If you want to open up your own investment firm it is most likely going to be better for you to quit school (You can always take classes online if you do want a degree) and gain all important experience and contacts by working at your family business.  I would also recommend taking some of the money you do earn, invest it, refine your processes, get better, and keep track of your returns.  The main thing potential investors in your firm will be looking for won’t be degrees, it will be your investment track record and how well you have done over time in your own portfolio and the portfolios that you manage.  I would also recommend starting a blog so your record can be public and people can see how you have done over time as well.  You will also get great feedback and improve a lot faster this way as well.  Since starting a blog I have improved more in the last year than in I did in all the previous four years combined.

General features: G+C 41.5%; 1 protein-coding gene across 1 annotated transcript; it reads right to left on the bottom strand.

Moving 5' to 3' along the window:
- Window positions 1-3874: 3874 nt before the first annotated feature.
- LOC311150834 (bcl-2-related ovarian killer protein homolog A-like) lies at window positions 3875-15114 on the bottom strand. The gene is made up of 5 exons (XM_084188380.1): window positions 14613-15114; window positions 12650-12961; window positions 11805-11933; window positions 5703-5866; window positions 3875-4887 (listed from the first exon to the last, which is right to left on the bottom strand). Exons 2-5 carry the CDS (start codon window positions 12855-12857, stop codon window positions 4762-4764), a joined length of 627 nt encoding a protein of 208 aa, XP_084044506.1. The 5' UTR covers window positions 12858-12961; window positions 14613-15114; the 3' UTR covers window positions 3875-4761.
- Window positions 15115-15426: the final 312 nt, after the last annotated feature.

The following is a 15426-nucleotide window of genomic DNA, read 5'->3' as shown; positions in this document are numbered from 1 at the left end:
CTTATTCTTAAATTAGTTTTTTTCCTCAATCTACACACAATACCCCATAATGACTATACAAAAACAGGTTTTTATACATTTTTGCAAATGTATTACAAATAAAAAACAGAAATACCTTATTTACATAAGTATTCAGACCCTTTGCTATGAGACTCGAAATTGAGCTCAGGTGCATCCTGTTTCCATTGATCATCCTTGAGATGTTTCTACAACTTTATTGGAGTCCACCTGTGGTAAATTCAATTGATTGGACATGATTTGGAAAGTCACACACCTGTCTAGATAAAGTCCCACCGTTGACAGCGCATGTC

Remember that I am very biased against going to college because in most cases I do not think that it is worth it so keep that in mind when thinking about what I have said.

I also have packages of my upcoming book where I will give you advice and critique your work as well if you would want me to help you on the investment front.  If you would like further instruction let me know and we can work something out as well.  I love to teach and help so please let me know if this interests you at all.

I hope this has helped, please let me know what you decide, keep me up to date with how things are going, and let me know if you would like me to help you in any way that I can.

Jason Rivera

Value Investing Journey

After I sent that email I realized that I forgot to include a few things that I wanted to but forgot to include.

  1. Treat everything that you do as a learning experience.
  2. Do the best that you possibly can at everything.
  3. Give 100% effort and focus to everything that you do.
  4. Try to improve yourself every day.
  5. Learn something new every day.
  6. Push yourself out of your comfort zone every day.

If you can do the above things on a consistent basis you will do very well in whatever you choose to do.

Do any readers have any other input on this situation, maybe someone who has a contrasting point of view to mine or maybe something that I missed about this situation.

If anyone else has any other questions you would like to ask me I would love to have you email me and converse with you and I will try to help you out in any way that I can.